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DeLisa and Putnam labs team up against COVID-19

Collaboration seeks to adapt outer membrane vesicle (OMV) vaccine technology for targeting SARS-CoV-2 infection


David Putnam, Biomedical Engineering/Chemical and Biomolecular Engineering, and Matthew DeLisa, Chemical and Biomolecular Engineering, recently garnered $17.9 million from the National Institutes of Health to develop their idea for an ingenious new vaccine technology. Working with virologist Gary R. Whittaker, Microbiology and Immunology, Putnam and DeLisa are gunning for a universal, once-and-for-all, seasonal flu vaccine. As their flu vaccine progresses toward human trials, they are working to adapt the new platform for COVID-19. The new vaccine platform delivers immune-triggering antigens in packaging made from the outer membrane of bacteria. In fact, specially engineered bacteria actually manufacture the vaccine from their own cells. Certain bacteria have the peculiar habit of developing tiny blisters on their outer membranes that bud and break away, forming what are called outer membrane vesicles or OMVs. OMVs are not themselves bacteria, but they contain some fluid and other contents of the bacteria that made them—including, in this case, proteins from the SARS-CoV-2 virus that the bacteria will be engineered to mass produce.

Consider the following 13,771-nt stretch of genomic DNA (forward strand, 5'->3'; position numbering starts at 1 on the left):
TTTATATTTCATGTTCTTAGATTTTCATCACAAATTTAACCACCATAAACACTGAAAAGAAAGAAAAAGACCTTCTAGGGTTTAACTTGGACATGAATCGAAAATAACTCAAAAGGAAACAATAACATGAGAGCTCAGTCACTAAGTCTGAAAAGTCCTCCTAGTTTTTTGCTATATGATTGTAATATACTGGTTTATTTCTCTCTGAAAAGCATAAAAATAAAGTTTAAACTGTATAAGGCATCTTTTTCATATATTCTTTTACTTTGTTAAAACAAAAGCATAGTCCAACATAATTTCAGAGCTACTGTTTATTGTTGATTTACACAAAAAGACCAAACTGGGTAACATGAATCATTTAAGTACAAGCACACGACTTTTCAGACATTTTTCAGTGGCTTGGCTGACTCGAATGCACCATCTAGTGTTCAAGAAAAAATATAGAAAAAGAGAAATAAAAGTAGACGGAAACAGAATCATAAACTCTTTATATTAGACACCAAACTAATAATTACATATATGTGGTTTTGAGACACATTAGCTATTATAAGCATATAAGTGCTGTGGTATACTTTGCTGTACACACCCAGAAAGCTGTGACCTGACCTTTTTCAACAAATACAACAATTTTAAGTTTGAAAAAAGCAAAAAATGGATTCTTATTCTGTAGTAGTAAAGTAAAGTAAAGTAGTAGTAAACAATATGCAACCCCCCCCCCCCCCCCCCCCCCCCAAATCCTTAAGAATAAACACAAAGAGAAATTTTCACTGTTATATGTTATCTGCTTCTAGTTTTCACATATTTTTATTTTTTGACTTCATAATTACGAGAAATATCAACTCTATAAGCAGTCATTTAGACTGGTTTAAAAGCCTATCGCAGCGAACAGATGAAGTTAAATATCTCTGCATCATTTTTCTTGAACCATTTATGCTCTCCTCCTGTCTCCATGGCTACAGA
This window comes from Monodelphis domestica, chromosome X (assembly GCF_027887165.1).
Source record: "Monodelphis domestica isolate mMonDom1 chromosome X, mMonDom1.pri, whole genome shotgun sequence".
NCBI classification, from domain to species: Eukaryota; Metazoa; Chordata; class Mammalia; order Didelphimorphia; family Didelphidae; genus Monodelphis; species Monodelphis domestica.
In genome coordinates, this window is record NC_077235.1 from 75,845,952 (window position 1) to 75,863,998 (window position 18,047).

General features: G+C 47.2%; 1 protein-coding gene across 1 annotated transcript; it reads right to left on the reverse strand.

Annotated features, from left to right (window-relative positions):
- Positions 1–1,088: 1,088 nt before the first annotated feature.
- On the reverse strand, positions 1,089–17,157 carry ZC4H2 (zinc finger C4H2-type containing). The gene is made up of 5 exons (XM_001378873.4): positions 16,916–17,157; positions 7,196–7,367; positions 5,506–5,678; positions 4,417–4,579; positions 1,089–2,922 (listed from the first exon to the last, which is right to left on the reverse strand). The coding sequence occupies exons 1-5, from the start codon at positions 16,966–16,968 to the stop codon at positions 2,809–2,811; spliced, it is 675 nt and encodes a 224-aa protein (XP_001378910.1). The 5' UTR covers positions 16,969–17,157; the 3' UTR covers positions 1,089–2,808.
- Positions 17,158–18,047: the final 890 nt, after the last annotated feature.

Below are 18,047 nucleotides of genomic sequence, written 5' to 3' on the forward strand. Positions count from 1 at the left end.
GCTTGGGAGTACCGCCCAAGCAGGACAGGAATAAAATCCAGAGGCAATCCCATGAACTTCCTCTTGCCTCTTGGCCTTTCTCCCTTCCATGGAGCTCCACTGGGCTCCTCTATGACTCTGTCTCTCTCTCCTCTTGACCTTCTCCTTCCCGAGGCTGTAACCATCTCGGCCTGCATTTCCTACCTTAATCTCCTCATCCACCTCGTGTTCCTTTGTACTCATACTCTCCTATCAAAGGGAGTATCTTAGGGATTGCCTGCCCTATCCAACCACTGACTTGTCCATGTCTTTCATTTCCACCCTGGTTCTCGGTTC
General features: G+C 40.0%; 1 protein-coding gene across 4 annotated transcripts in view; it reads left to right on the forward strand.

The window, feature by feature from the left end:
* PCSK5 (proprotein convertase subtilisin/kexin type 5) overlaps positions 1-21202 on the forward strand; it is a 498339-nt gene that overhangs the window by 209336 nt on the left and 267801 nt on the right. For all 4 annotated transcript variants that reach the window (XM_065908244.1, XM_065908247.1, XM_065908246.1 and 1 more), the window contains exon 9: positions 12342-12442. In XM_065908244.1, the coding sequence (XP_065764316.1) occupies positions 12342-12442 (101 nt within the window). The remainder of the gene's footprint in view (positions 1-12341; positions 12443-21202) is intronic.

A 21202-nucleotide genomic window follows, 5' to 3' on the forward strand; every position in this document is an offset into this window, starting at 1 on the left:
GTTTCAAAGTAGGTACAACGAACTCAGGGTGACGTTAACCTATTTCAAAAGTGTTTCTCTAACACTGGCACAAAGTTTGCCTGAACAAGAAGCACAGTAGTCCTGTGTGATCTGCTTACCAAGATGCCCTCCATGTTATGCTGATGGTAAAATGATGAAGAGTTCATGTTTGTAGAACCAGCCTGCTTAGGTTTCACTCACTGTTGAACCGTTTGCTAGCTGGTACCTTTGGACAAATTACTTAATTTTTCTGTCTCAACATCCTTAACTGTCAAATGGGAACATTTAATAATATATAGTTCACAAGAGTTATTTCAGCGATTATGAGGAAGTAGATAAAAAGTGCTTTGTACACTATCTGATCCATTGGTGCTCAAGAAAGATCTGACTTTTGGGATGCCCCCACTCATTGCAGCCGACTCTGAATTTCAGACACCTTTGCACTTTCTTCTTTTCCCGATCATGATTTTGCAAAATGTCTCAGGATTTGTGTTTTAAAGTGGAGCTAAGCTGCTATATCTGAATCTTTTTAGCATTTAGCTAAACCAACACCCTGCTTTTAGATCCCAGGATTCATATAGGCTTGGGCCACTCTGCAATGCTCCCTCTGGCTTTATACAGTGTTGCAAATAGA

To learn more, see the recent Cornell Research story:

https://research.cornell.edu/news-features/teaming-coronavirus-research-cornell

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Robert F. Smith School of Chemical and Biomolecular Engineering, Cornell University

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